|175 Years of Presbyterian World Mission|
Western Pennsylvania helped launch
The 1837 General Assembly of the Presbyterian Church in the U.S.A., chiefly remembered for the church schism between Old School and New School that occurred there, is also notable for launching the first national Presbyterian foreign mission board, the origin of today's Presbyterian World Mission (PWM). A highly fraught decision in a GA torn by controversy, it was the result of an overture made by the Synod of Pittsburgh, which proposed that the national church take over the work of the Western Foreign Missionary Society, the synod's missionary-sending organization.
The 220th General Assembly, to be held in Pittsburgh, June 30 through July 7, 2012, will mark 175 years of Presbyterian World Mission. However, the denomination's commitment to missions is considerably older, and much of this history is rooted in Western Pennsylvania. It is no accident, then, that the overture which established the first Board of Foreign Missions emerged from that region.
Western Pennsylvania: A Mission Field
Presbyterians have been thick on the ground in Western Pennsylvania since the late colonial period. Though Presbyterians can trace their origins in North America to the earliest settlements in New England, it was the great migration of Scotch-Irish in the eighteenth century that inflated their numbers, making Presbyterians one of the largest denominations in the colonial era. Some 200,000 to 500,000 Scotch-Irish Presbyterians made their way across the Atlantic between 1717 and the beginning of the American Revolution. They came mostly to the middle colonies of New York, Pennsylvania, and Delaware.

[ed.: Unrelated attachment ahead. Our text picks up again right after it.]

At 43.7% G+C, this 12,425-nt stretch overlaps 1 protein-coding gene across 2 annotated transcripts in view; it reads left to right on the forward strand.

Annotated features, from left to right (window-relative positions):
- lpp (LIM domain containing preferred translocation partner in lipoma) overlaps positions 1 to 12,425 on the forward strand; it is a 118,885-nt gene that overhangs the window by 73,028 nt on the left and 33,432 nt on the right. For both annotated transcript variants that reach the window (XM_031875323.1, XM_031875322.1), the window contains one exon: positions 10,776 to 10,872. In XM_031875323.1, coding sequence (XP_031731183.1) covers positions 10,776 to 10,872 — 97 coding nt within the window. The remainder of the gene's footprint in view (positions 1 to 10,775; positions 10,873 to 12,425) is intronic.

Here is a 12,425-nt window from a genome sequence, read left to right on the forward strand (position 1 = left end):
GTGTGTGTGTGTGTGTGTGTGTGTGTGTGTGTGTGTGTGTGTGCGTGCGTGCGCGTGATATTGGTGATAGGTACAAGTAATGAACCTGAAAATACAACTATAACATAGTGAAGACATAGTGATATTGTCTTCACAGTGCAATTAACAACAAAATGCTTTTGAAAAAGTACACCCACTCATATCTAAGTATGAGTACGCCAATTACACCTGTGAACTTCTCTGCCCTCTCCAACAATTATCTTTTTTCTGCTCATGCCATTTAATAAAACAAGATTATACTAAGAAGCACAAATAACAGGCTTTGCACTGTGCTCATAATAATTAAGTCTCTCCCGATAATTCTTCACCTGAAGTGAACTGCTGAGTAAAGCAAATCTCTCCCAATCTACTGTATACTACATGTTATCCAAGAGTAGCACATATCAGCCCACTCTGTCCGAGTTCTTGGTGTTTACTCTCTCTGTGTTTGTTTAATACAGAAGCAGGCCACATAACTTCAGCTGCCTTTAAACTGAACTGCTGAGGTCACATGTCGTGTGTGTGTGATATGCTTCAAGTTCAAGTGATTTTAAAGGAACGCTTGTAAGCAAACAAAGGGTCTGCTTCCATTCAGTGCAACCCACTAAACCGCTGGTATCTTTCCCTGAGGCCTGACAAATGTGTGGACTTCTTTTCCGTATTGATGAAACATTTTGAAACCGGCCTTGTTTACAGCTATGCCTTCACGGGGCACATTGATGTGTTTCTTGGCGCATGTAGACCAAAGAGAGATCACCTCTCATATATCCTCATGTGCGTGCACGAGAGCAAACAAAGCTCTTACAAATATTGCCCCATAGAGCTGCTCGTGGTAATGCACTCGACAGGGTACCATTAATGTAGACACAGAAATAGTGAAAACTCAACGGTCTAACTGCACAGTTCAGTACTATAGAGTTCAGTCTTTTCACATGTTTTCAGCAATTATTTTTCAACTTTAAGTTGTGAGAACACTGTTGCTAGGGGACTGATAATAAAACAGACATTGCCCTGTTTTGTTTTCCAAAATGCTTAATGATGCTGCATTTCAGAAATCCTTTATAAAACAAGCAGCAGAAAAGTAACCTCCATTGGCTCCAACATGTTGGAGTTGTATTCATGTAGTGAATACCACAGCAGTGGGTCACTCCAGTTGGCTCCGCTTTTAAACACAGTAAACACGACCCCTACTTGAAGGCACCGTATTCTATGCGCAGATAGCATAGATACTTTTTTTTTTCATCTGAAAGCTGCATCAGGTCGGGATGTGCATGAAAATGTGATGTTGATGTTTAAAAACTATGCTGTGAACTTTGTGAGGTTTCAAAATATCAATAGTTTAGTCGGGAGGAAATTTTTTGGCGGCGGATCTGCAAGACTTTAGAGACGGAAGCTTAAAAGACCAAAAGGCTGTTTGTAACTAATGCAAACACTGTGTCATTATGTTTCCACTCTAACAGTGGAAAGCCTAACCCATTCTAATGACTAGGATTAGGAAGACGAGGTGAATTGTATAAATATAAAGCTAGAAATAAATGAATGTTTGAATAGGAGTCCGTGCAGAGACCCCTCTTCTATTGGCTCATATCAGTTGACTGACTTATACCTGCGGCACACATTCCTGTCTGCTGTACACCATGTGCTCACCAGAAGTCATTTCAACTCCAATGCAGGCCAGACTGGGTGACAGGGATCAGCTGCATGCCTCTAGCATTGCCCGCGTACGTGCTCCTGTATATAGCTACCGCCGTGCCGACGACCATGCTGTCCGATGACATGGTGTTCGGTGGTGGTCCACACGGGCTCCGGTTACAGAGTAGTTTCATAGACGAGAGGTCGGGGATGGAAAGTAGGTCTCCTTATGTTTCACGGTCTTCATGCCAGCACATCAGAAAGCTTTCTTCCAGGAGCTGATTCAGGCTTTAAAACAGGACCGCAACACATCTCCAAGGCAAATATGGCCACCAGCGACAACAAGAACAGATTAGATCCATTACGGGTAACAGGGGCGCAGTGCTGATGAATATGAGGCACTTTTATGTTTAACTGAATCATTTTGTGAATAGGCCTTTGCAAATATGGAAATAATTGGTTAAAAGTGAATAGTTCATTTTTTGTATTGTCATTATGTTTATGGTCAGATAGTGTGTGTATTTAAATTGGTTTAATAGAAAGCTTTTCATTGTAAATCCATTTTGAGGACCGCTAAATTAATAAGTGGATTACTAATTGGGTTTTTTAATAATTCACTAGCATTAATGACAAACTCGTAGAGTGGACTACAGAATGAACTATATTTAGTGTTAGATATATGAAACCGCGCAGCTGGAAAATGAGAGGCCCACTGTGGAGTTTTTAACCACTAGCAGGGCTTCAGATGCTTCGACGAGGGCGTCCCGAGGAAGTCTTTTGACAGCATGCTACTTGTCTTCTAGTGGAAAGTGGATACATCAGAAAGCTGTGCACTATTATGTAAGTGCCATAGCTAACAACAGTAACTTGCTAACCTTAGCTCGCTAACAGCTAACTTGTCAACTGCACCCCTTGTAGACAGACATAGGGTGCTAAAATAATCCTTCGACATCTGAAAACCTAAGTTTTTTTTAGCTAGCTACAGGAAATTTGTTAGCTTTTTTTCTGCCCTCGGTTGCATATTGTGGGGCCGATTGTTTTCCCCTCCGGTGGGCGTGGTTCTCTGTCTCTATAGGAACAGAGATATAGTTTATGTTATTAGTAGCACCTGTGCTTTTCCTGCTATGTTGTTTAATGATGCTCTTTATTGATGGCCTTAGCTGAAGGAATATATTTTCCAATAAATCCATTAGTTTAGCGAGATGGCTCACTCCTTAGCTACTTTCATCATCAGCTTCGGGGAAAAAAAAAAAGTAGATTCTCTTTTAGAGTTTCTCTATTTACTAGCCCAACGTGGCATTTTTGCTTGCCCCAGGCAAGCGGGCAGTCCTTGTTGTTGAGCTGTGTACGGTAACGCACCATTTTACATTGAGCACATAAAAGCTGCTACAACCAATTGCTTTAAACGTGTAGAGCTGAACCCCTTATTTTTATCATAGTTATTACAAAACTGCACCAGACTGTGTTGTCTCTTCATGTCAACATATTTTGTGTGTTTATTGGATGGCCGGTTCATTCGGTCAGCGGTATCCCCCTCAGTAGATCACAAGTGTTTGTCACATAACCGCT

Some of these immigrants decided to travel west beyond the Allegheny Mountains where land was cheap though dangerous due to the hostility of Native Americans. In 1758 during the French and Indian War, the French Fort Duquesne fell to the British and was renamed Fort Pitt after British Prime Minister William Pitt; the fort is the origin of the modern city of Pittsburgh. With the establishment of this British fort, immigrants flooded into Western Pennsylvania, with the height of the migration during the years just prior to the Revolution, 1769 to 1774. The settlers included many Presbyterian Scots and Scotch-Irish.
The year 1758 also saw the temporary healing of the Presbyterian schism between the Old Side and New Side with the formation of the Synod of New York and Philadelphia. Seizing the opportunity to promote Presbyterianism in Western Pennsylvania, the synod employed army chaplains and ministers to work in the area to establish churches among the new settlers. In 1781 this resulted in the establishment of the Presbytery of Redstone, which included a huge area that, as the population increased and churches grew, was subdivided into a number of new presbyteries.
Western Pennsylvania Pursues Missions